Obama Facing Barrage of "Friendly Fire"

"When you look at my record it's very clear what I've done so far and that is nothing - nada," the fictional Obama (played by Fred Armisen) said on Saturday Night Live.

November, 2008. In a victory speech, the president-elect thrills a rapturous crowd with his core theme.

"Where we are met with cynicism, and doubt, and those who tell us that we can't, we will respond with that timeless creed that sums up the spirit of a people: Yes we can," Barack Obama said in Grant Park.

October, 2009. A late-night comedy show mocks President Obama's achievements with a mock "President Obama."

"When you look at my record it's very clear what I've done so far and that is nothing - nada," the fictional Obama said on "Saturday Night Live".

The problem for the White House is that this satirical view is being offered from voices that should be in his corner - voices that could both reflect and reinforce a politically damaging narrative, reports CBS News senior political correspondent Jeff Greenfield.

Recent weeks have seen a barrage of "friendly fire." Les Gelb, a Democratic foreign-policy expert, calls Obama's Asian trip "amateur hour;" The New York Times' Maureen Dowd compares him to Mr. Spock; a New York Magaine cover story detects "the air hissing out of the Obama balloon." Longtime liberal writer Elizabeth Drew writes: "A critical mass of influential people who once held big hopes for his presidency began to wonder whether they had misjudged the man."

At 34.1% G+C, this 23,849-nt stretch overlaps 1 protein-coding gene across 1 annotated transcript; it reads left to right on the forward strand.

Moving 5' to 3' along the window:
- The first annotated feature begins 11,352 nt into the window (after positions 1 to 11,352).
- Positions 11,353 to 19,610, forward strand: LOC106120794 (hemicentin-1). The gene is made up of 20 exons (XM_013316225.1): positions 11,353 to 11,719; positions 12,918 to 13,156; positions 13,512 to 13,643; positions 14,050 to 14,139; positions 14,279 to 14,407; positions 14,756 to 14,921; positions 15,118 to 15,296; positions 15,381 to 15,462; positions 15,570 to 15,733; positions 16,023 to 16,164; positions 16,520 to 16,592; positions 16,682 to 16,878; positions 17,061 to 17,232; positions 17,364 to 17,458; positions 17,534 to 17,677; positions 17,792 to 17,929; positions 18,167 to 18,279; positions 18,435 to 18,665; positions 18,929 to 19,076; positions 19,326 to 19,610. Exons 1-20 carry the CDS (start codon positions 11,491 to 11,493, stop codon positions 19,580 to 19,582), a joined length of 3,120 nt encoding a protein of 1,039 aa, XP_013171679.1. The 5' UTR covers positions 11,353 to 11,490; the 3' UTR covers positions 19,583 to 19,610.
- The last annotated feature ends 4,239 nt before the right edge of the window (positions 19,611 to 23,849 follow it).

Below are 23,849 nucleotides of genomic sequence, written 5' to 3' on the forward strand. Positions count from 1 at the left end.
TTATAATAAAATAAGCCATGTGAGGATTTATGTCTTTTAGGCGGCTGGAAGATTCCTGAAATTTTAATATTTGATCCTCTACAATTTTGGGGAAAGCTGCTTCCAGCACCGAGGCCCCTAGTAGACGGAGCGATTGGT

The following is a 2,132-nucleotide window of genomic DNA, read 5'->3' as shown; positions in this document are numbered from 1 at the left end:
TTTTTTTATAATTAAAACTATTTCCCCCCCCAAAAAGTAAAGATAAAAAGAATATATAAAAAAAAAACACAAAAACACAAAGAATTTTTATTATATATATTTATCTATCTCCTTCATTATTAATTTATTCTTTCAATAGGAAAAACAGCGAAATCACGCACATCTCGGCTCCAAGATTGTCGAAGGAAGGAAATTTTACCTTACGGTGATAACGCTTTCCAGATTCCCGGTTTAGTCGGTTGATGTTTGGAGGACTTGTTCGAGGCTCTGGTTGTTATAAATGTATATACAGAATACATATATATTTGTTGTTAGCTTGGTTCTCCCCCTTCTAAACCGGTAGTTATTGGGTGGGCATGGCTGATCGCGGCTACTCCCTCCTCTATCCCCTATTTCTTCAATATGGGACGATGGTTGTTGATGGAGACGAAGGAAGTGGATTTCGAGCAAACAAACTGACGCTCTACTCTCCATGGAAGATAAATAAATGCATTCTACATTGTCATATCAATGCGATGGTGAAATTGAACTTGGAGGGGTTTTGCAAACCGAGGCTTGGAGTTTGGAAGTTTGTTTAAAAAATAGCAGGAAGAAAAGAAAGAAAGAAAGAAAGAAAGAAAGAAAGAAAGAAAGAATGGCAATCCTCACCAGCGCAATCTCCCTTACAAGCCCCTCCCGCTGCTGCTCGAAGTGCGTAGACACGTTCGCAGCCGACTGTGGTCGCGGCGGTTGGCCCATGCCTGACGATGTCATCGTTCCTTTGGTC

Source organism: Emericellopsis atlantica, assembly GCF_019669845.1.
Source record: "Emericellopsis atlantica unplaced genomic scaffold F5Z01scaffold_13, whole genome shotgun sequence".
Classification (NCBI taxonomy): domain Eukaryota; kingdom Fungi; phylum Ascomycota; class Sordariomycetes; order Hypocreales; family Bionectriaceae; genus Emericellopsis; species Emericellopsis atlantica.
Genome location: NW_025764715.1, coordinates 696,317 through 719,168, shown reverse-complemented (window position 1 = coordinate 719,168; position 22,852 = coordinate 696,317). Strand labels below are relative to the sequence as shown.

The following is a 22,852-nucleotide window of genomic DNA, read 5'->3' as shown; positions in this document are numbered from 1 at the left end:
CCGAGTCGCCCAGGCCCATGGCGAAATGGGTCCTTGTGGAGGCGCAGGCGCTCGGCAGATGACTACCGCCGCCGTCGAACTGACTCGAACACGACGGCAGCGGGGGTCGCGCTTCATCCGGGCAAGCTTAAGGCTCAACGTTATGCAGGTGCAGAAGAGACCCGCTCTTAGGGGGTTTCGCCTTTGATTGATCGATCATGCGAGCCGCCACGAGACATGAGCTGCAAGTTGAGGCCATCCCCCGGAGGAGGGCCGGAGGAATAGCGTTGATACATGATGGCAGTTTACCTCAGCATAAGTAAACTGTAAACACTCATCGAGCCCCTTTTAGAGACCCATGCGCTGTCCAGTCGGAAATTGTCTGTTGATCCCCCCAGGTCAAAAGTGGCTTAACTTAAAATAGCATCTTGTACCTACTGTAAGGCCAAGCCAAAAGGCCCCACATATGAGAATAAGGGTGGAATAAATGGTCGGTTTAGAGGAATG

"There's a critical mass of people that wish him well, think it's terribly important that he succeed, but are becoming dissapointed, disillusioned," Drew said.

A bad economy and two long wars are bound to feed discontent. But the problem is that discontent can feed other narratives - for instance, that he is too much with us, relying on his wit intelligence and his prudence, rather than a visceral connecttion to the people.

"But as we understand presidency more, there are people that feel too detached, too cool, cerebral, not visceral enough. Not empathy for real lives," said John Harris of Politico.

Presidents can fall -or rise - on such impressions. Gerald Ford was a skilled athlete whose stumbles became a metaphor for incompetence; Clinton survived a sex scandal because while people wouldn't trust him with their daughter, they trusted him with the economy; Reagan's clarity on his core beliefs sustained him.

And after less than a year in office, it's far too early to conclude that Obama's narrative is etched in stone.

"It's very very risky, even silly to say, 'Here's how it is now. Here's how it's always going to look and be,'" Drew said.

What can change a narrative? Well, a major speech on a war can define a president as a strong leader - provided, of course, that the policy he announces works.